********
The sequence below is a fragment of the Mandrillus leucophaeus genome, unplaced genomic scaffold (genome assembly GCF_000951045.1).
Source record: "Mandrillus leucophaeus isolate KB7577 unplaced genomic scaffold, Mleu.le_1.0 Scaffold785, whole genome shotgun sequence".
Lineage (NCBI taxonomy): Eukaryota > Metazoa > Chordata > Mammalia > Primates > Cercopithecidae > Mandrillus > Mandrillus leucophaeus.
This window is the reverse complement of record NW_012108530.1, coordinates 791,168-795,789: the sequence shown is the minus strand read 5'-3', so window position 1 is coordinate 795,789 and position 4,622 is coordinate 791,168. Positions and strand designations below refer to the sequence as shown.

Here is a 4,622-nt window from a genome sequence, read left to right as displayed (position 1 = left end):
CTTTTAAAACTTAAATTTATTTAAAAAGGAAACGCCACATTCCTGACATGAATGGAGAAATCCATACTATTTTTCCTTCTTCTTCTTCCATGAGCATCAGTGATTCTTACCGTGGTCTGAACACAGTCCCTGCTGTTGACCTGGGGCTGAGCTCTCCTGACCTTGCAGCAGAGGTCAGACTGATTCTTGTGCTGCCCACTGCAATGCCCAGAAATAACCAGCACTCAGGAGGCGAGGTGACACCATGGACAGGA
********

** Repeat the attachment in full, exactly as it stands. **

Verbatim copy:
The sequence below is a fragment of the Mandrillus leucophaeus genome, unplaced genomic scaffold (genome assembly GCF_000951045.1).
Source record: "Mandrillus leucophaeus isolate KB7577 unplaced genomic scaffold, Mleu.le_1.0 Scaffold785, whole genome shotgun sequence".
Lineage (NCBI taxonomy): Eukaryota > Metazoa > Chordata > Mammalia > Primates > Cercopithecidae > Mandrillus > Mandrillus leucophaeus.
This window is the reverse complement of record NW_012108530.1, coordinates 791,168-795,789: the sequence shown is the minus strand read 5'-3', so window position 1 is coordinate 795,789 and position 4,622 is coordinate 791,168. Positions and strand designations below refer to the sequence as shown.

Here is a 4,622-nt window from a genome sequence, read left to right as displayed (position 1 = left end):
CTTTTAAAACTTAAATTTATTTAAAAAGGAAACGCCACATTCCTGACATGAATGGAGAAATCCATACTATTTTTCCTTCTTCTTCTTCCATGAGCATCAGTGATTCTTACCGTGGTCTGAACACAGTCCCTGCTGTTGACCTGGGGCTGAGCTCTCCTGACCTTGCAGCAGAGGTCAGACTGATTCTTGTGCTGCCCACTGCAATGCCCAGAAATAACCAGCACTCAGGAGGCGAGGTGACACCATGGACAGGA